Every year, Americans pay homage to those killed on Dec. 7, 1941, when the Japanese attacked Pearl Harbor.
This year, in Hillsborough County, the commemorations will take on additional meaning.
Hillsborough County and local veterans welcome two major additions to the Veterans Memorial Park and Rear Admiral LeRoy Collins, Jr., Veterans Museum.
In a ceremony to be held at 10 a.m. on Thursday (Dec. 7), county leaders and veterans will officially open the Veterans Resource Center, as well as dedicate the new World War II Memorial at the park, located at 3602 U.S. 301 in Tampa.
The ceremony is open to anyone who wishes to attend.
The 8,000-square-foot Veterans Resource Center will be the new home for the County’s Consumer & Veterans Services, and includes a multipurpose room for training and special events, according to a media release. The facility will offer a one-stop shop for services for local veterans, who number more than 98,000 in Hillsborough — the highest veteran population in Florida, according to the U.S. Department of Veterans Affairs.
Veterans Services assists veterans, dependents, and survivors in accessing federal, state, and local benefits. There is never a fee to visit with a Veterans Service Officer.
A standout feature on the new building’s exterior is the colorful depiction of service ribbons from all branches of the U.S. military. Funding for the $2.2 million facility included approximately $1.9 million in grants from the Florida Department of Economic Opportunity.
The new World War II memorial pays tribute to both the immensity of the conflict and local heroes who made the ultimate sacrifice. Lasting from 1939 to 1945, the war was the most widespread and deadliest conflict in human history. The memorial features a brick plaza flanked by twin walls depicting iconic images from the major theaters of the war. Two bridges commemorate the Bataan Death March and the Battle of Remagen. An M3 Stuart tank and a howitzer stand watch, and a monument denotes the role of the U.S. Naval Construction Battalions, better known as the Seabees. Granite plaques are etched with the names of 520 service members from Hillsborough County who died in the war.
Veterans can now go online and order their new identification cards, according to U.S. Rep. Vern Buchanan, author of the Veterans Identification Card Act. The cards are available to all veterans free of charge by visiting the Department of Veterans Affairs website (Vets.Gov).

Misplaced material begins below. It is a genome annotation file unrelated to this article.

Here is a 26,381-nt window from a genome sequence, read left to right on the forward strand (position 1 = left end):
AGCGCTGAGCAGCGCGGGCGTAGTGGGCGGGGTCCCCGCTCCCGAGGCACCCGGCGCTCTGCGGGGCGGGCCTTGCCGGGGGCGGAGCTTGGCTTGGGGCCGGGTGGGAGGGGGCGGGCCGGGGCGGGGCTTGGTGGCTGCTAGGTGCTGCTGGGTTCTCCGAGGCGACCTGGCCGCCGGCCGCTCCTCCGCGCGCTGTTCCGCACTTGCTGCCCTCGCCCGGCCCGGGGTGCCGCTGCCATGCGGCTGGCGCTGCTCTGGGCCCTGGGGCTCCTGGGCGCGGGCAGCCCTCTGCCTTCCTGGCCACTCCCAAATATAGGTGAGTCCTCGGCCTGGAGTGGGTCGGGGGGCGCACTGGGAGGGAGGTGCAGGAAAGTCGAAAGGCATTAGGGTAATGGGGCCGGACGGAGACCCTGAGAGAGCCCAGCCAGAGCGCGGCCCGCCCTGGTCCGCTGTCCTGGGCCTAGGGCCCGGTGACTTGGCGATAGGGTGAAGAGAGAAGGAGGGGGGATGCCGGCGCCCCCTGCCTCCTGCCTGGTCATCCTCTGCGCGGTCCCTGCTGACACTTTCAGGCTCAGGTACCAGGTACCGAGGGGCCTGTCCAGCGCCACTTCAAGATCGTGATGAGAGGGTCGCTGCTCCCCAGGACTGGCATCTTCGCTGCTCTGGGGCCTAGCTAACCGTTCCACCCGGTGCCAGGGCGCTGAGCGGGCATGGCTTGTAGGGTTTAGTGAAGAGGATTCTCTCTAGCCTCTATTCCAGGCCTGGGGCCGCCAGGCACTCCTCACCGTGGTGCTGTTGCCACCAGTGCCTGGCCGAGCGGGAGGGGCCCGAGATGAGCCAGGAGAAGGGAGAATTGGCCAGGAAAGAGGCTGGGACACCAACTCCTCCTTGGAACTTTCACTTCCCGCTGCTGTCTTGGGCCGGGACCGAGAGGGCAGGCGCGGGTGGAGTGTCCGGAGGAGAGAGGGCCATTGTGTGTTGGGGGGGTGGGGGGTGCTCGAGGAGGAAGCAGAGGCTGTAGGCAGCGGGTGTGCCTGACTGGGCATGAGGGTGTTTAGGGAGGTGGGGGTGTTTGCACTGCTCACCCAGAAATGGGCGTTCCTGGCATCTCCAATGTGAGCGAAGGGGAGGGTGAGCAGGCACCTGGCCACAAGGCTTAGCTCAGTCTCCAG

To request an ID card, veterans must visit vets.gov, click on "Apply for Printed Veteran ID Card" on the bottom left of the page and sign in or create an account.
When ordering online, veterans will need to upload a copy of a valid government issued ID (drivers license/passport), a copy of a recent photograph to be displayed on the card and will need to provide service-related details. Once ordered, the Veteran ID Card will be printed and mailed directly to the veteran.
The Pentagon last week announced the death of a soldier supporting Operation Inherent Resolve.
Cpl. Todd L. McGurn, of Riverside, California, died Nov. 25, 2017, in Baghdad, Iraq as a result of a non-combat related incident. He was assigned to the 1st Battalion, 6th Infantry Regiment, 2nd Armored Brigade Combat Team, 1st Armored Division, Fort Bliss, Texas. The incident is under investigation.
The Navy identified Lt. Steven Combs of Florida, Aviation Boatswain’s Mate (Equipment) Airman Matthew Chialastri of Louisiana and Aviation Ordnanceman Airman Apprentice Bryan Grosso of Florida as the three Sailors lost in a C-2A Greyhound that crashed en route to the aircraft carrier USS Ronald Reagan Nov. 22 while operating in the Philippine Sea.
There have been 2,347 U.S. troop deaths in support of Operation Enduring Freedom in Afghanistan; 46 U.S. troop deaths and one civilian Department of Defense employee death in support of the followup, Operation Freedom’s Sentinel in Afghanistan; 41 troop deaths and two civilian deaths in support of Operation Inherent Resolve, the fight against the Islamic State; one troop death in support of Operation Odyssey Lightning, the fight against Islamic State in Libya; one death classified as other contingency operations in the global war on terrorism and four deaths in ongoing operations in Africa where, if they have a name, officials will not divulge it.
Contact Howard Altman at [email protected] or (813) 225-3112. Follow @haltman.